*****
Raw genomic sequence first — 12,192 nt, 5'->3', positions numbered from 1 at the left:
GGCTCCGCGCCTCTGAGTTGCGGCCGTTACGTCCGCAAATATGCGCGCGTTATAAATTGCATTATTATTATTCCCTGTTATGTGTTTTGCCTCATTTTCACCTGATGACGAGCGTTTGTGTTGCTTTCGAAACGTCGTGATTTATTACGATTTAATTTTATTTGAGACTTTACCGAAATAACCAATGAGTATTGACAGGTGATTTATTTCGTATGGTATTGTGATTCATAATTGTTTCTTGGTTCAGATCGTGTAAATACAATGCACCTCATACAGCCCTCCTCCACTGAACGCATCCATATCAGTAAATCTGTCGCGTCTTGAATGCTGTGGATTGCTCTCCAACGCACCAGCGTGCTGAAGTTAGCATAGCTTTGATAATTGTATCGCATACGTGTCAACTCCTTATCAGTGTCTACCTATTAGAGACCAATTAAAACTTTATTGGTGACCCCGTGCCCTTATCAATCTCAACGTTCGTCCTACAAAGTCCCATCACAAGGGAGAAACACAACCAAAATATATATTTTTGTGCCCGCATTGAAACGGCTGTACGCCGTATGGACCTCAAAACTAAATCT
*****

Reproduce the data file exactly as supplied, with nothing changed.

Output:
Raw genomic sequence first — 12,192 nt, 5'->3', positions numbered from 1 at the left:
GGCTCCGCGCCTCTGAGTTGCGGCCGTTACGTCCGCAAATATGCGCGCGTTATAAATTGCATTATTATTATTCCCTGTTATGTGTTTTGCCTCATTTTCACCTGATGACGAGCGTTTGTGTTGCTTTCGAAACGTCGTGATTTATTACGATTTAATTTTATTTGAGACTTTACCGAAATAACCAATGAGTATTGACAGGTGATTTATTTCGTATGGTATTGTGATTCATAATTGTTTCTTGGTTCAGATCGTGTAAATACAATGCACCTCATACAGCCCTCCTCCACTGAACGCATCCATATCAGTAAATCTGTCGCGTCTTGAATGCTGTGGATTGCTCTCCAACGCACCAGCGTGCTGAAGTTAGCATAGCTTTGATAATTGTATCGCATACGTGTCAACTCCTTATCAGTGTCTACCTATTAGAGACCAATTAAAACTTTATTGGTGACCCCGTGCCCTTATCAATCTCAACGTTCGTCCTACAAAGTCCCATCACAAGGGAGAAACACAACCAAAATATATATTTTTGTGCCCGCATTGAAACGGCTGTACGCCGTATGGACCTCAAAACTAAATCT